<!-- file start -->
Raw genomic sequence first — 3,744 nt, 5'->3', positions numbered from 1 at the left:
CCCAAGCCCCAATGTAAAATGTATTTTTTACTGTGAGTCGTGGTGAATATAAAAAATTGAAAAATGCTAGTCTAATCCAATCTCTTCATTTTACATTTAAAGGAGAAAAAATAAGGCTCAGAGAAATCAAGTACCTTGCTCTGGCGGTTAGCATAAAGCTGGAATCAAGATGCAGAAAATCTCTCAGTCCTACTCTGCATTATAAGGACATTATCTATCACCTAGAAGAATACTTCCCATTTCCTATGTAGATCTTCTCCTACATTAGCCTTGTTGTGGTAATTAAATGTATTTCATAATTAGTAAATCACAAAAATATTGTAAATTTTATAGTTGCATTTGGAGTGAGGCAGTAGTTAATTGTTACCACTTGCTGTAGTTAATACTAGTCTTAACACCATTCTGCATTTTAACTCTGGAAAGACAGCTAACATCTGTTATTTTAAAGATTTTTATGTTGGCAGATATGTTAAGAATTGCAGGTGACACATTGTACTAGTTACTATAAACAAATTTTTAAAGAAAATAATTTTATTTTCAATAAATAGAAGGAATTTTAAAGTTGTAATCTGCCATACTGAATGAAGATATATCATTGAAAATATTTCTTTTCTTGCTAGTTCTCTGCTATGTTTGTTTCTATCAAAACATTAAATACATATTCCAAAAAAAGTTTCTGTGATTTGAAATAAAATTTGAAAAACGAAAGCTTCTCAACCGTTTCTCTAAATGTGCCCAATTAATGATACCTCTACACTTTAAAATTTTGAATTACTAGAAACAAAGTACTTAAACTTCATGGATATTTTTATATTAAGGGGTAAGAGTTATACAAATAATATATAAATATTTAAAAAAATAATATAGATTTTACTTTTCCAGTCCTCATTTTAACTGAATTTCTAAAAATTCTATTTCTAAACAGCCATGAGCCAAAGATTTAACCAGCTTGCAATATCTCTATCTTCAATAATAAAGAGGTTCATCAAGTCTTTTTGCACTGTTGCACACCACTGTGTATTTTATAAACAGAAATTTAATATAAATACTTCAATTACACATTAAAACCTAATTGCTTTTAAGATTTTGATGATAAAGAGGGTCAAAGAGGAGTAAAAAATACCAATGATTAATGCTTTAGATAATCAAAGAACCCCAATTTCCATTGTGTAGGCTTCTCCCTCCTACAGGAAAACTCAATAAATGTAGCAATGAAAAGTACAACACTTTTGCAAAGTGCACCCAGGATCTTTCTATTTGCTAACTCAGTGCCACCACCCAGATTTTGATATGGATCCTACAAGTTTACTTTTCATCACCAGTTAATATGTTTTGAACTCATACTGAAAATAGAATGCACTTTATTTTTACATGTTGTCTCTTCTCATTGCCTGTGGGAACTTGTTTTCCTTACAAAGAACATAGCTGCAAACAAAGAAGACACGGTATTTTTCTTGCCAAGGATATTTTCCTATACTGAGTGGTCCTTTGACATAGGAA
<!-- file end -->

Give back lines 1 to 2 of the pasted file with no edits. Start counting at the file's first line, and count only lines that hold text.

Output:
Raw genomic sequence first — 3,744 nt, 5'->3', positions numbered from 1 at the left:
CCCAAGCCCCAATGTAAAATGTATTTTTTACTGTGAGTCGTGGTGAATATAAAAAATTGAAAAATGCTAGTCTAATCCAATCTCTTCATTTTACATTTAAAGGAGAAAAAATAAGGCTCAGAGAAATCAAGTACCTTGCTCTGGCGGTTAGCATAAAGCTGGAATCAAGATGCAGAAAATCTCTCAGTCCTACTCTGCATTATAAGGACATTATCTATCACCTAGAAGAATACTTCCCATTTCCTATGTAGATCTTCTCCTACATTAGCCTTGTTGTGGTAATTAAATGTATTTCATAATTAGTAAATCACAAAAATATTGTAAATTTTATAGTTGCATTTGGAGTGAGGCAGTAGTTAATTGTTACCACTTGCTGTAGTTAATACTAGTCTTAACACCATTCTGCATTTTAACTCTGGAAAGACAGCTAACATCTGTTATTTTAAAGATTTTTATGTTGGCAGATATGTTAAGAATTGCAGGTGACACATTGTACTAGTTACTATAAACAAATTTTTAAAGAAAATAATTTTATTTTCAATAAATAGAAGGAATTTTAAAGTTGTAATCTGCCATACTGAATGAAGATATATCATTGAAAATATTTCTTTTCTTGCTAGTTCTCTGCTATGTTTGTTTCTATCAAAACATTAAATACATATTCCAAAAAAAGTTTCTGTGATTTGAAATAAAATTTGAAAAACGAAAGCTTCTCAACCGTTTCTCTAAATGTGCCCAATTAATGATACCTCTACACTTTAAAATTTTGAATTACTAGAAACAAAGTACTTAAACTTCATGGATATTTTTATATTAAGGGGTAAGAGTTATACAAATAATATATAAATATTTAAAAAAATAATATAGATTTTACTTTTCCAGTCCTCATTTTAACTGAATTTCTAAAAATTCTATTTCTAAACAGCCATGAGCCAAAGATTTAACCAGCTTGCAATATCTCTATCTTCAATAATAAAGAGGTTCATCAAGTCTTTTTGCACTGTTGCACACCACTGTGTATTTTATAAACAGAAATTTAATATAAATACTTCAATTACACATTAAAACCTAATTGCTTTTAAGATTTTGATGATAAAGAGGGTCAAAGAGGAGTAAAAAATACCAATGATTAATGCTTTAGATAATCAAAGAACCCCAATTTCCATTGTGTAGGCTTCTCCCTCCTACAGGAAAACTCAATAAATGTAGCAATGAAAAGTACAACACTTTTGCAAAGTGCACCCAGGATCTTTCTATTTGCTAACTCAGTGCCACCACCCAGATTTTGATATGGATCCTACAAGTTTACTTTTCATCACCAGTTAATATGTTTTGAACTCATACTGAAAATAGAATGCACTTTATTTTTACATGTTGTCTCTTCTCATTGCCTGTGGGAACTTGTTTTCCTTACAAAGAACATAGCTGCAAACAAAGAAGACACGGTATTTTTCTTGCCAAGGATATTTTCCTATACTGAGTGGTCCTTTGACATAGGAA